Form 497 J.P. Morgan Exchange-Tra


Footnotes:

1. The definition of officer will generally follow that of a “Section 16 officer” (officers subject to Section 16 of the Securities and Exchange Act of 1934) and includes the chief executive, operating,
financial, legal, technology, and accounting officers of a company (including the president, treasurer, secretary, controller, or any vice president in charge of a principal business unit, division, or policy function). Current interim officers are
included in this category. For private companies, the equivalent positions are applicable. A non-employee director serving as an officer due to statutory requirements (e.g. corporate secretary) will generally be classified as a Non-Independent
Non-Executive Director under 2.19: “Any material relationship with the company.” However, if the company provides explicit disclosure that the director is not receiving additional compensation exceeding $10,000 per year for serving in
that capacity, then the director will be classified as an Independent Director.

2. “Affiliate” includes a subsidiary, sibling company, or parent company. ISS uses 50 percent control ownership by the parent company as the standard for applying its affiliate designation.

3. Includes any former CEO of the company prior to the company’s initial public offering (IPO).

4. When there is a former CEO of a special purpose acquisition company (SPAC) serving on the board of an acquired company, ISS will generally classify such directors as independent unless determined otherwise taking into
account the following factors: the applicable listing standards determination of such director’s independence; any operating ties to the firm; and the existence of any other conflicting relationships or related party transactions.

5. ISS will look at the terms of the interim officer’s employment contract to determine if it contains severance pay, long-term health and pension benefits, or other such standard provisions typically contained in
contracts of permanent, non-temporary CEOs. ISS will also consider if a formal search process was under way for a full-time officer at the time.

6. “Immediate family member” follows the SEC’s definition of such and covers spouses, parents, children, step-parents, step-children, siblings, in-laws, and any person (other than a tenant or employee)
sharing the household of any director, nominee for director, executive officer, or significant shareholder of the company.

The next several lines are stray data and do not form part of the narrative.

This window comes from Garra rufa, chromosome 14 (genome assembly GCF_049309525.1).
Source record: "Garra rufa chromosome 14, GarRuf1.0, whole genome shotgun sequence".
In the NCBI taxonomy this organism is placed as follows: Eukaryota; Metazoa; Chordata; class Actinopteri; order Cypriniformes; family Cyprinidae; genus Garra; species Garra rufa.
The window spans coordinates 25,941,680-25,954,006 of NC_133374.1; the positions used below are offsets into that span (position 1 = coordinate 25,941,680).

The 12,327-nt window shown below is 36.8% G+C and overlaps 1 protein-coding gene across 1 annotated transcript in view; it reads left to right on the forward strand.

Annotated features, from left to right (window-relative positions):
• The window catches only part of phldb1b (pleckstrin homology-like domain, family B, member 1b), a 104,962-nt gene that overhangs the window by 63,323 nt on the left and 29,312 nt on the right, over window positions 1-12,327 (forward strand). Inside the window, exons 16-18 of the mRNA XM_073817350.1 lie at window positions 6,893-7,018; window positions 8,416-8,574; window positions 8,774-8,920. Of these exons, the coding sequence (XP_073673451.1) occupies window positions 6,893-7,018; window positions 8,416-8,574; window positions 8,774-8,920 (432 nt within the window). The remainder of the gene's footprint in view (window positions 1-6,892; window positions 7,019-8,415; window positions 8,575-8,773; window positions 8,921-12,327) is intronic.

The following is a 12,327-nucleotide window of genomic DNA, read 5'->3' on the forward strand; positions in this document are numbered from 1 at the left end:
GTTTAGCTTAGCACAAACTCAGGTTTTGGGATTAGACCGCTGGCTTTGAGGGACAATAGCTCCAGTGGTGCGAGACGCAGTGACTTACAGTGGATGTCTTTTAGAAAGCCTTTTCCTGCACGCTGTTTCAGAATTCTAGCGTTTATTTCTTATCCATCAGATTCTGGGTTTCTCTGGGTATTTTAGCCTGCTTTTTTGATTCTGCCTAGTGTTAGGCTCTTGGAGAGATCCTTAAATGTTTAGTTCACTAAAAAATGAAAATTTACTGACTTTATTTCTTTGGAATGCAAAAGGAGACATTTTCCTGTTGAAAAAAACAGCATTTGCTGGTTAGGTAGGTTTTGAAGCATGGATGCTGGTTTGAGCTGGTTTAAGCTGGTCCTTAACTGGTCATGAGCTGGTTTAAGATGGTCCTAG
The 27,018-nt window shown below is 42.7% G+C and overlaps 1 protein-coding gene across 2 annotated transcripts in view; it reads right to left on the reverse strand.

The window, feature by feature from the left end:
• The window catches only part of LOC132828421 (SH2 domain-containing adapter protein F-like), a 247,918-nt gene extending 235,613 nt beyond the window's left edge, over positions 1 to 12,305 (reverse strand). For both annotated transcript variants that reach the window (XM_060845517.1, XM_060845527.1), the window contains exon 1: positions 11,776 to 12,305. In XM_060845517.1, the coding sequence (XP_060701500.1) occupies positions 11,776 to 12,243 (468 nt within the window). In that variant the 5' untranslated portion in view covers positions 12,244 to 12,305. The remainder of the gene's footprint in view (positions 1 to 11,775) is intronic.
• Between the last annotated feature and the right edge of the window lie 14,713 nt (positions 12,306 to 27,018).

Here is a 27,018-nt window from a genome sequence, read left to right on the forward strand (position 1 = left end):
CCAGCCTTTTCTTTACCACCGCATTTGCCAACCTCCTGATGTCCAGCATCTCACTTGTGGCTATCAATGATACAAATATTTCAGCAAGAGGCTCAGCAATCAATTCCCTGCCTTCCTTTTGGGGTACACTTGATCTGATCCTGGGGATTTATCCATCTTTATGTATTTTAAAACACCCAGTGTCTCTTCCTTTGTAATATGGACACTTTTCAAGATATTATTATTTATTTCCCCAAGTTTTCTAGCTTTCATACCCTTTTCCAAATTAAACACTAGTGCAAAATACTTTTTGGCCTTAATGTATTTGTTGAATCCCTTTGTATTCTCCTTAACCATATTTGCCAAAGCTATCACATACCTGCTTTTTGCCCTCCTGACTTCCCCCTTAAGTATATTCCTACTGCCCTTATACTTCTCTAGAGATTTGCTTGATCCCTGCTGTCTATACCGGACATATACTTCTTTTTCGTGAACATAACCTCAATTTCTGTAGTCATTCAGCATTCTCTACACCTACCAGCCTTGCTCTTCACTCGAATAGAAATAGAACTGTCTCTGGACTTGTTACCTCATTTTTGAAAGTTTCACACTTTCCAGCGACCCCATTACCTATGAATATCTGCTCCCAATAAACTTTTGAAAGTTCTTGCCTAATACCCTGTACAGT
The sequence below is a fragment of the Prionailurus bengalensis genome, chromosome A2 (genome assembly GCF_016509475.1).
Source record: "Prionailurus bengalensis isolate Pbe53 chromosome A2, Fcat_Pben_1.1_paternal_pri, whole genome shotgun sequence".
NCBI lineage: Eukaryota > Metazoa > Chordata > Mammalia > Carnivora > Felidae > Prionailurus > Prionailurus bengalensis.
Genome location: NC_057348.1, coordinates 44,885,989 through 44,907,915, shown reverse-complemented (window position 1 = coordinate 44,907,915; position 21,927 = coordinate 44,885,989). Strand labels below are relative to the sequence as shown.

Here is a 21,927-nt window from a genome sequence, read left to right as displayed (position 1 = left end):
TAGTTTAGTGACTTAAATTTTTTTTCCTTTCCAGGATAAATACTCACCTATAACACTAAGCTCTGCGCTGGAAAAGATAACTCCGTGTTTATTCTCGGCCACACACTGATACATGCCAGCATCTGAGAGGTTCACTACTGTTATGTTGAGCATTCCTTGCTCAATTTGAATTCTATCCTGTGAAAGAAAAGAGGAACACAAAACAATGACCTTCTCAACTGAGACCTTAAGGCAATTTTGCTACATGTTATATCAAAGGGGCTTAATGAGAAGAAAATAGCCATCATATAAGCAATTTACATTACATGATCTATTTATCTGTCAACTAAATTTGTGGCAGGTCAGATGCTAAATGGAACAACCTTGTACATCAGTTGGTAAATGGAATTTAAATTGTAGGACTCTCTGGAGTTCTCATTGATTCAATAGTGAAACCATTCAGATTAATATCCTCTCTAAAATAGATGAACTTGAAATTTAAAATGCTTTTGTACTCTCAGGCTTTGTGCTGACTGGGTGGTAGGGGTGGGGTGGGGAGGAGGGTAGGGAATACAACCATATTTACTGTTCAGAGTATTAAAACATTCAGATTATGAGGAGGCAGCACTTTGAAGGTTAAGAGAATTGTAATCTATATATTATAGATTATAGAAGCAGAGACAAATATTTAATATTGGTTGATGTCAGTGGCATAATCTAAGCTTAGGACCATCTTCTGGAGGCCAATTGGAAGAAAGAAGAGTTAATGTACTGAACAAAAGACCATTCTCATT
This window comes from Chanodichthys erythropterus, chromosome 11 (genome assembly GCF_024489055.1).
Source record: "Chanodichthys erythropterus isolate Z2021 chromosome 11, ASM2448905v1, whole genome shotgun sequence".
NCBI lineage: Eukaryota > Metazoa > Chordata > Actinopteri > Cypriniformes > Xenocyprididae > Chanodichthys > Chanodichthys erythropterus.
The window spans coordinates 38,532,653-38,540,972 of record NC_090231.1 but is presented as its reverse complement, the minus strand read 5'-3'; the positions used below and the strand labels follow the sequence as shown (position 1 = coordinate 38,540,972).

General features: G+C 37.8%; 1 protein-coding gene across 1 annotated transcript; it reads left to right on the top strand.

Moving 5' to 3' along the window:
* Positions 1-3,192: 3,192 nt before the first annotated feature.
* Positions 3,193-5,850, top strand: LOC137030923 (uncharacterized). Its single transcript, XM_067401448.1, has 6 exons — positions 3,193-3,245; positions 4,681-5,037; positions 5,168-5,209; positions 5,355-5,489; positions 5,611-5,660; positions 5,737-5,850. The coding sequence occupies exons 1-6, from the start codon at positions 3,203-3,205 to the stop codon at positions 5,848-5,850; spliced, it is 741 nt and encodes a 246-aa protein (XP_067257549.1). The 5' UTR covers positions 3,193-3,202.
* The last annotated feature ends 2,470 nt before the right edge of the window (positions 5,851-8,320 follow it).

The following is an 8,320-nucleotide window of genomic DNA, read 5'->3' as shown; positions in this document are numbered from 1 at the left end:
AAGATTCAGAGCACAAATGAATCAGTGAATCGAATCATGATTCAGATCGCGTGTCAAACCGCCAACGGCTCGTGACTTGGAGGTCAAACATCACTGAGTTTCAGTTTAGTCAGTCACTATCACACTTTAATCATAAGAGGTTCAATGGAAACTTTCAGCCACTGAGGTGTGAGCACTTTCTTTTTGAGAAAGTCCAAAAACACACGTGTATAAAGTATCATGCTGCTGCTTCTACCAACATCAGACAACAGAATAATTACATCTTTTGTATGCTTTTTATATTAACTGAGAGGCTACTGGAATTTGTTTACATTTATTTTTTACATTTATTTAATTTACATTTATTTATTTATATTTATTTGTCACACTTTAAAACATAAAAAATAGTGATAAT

7. Professional services can be characterized as advisory in nature, generally involve access to sensitive company information or to strategic decision-making, and typically have a commission- or fee-based payment structure.
Professional services generally include but are not limited to the following: investment banking/financial advisory services, commercial banking (beyond deposit services), investment services, insurance services, accounting/audit services,
consulting services, marketing services, legal services, property management services, realtor services, lobbying services, executive search services, and IT consulting services. The following would generally be considered transactional
relationships and not professional services: deposit services, IT tech support services, educational services, and construction services. The case of participation in a banking syndicate by a non-lead bank should be considered a transactional (and
hence subject to the associated materiality test) rather than a professional relationship. “Of Counsel” relationships are only considered immaterial if the individual does not receive any form of compensation (in excess of $10,000 per
year) from, or is a retired partner of, the firm providing the professional service. The case of a company providing a professional service to one of its directors or to an entity with which one of its directors is affiliated, will be considered a
transactional rather than a professional relationship. Insurance services and marketing services are assumed to be professional services unless the company explains why such services are not advisory.

8. A material transactional relationship, including grants to non-profit organizations, exists if the company makes annual payments to, or receives annual payments from, another entity, exceeding the greater of: $200,000 or
5 percent of the recipient’s gross revenues, for a company that follows NASDAQ listing standards; or the greater of $1,000,000 or 2 percent of the recipient’s gross revenues, for a company that follows NYSE listing standards. For a
company that follows neither of the preceding standards, ISS will apply the NASDAQ-based materiality test. (The recipient is the party receiving the financial proceeds from the transaction).

9. Dissident directors who are parties to a voting agreement pursuant to a settlement or similar arrangement may be classified as Independent Directors if an analysis of the following factors indicates that the voting
agreement does not compromise their alignment with all shareholders’ interests: the terms of the agreement; the duration of the standstill provision in the agreement; the limitations and requirements of actions that are agreed upon; if the
dissident director nominee(s) is subject to the standstill; and if there any conflicting relationships or related party transactions.

10. Interlocks include: executive officers serving as directors on each other’s compensation or similar committees (or, in the absence of such a committee, on the board); or executive officers sitting on each
other’s boards and at least one serves on the other’s compensation or similar committees (or, in the absence of such a committee, on the board).



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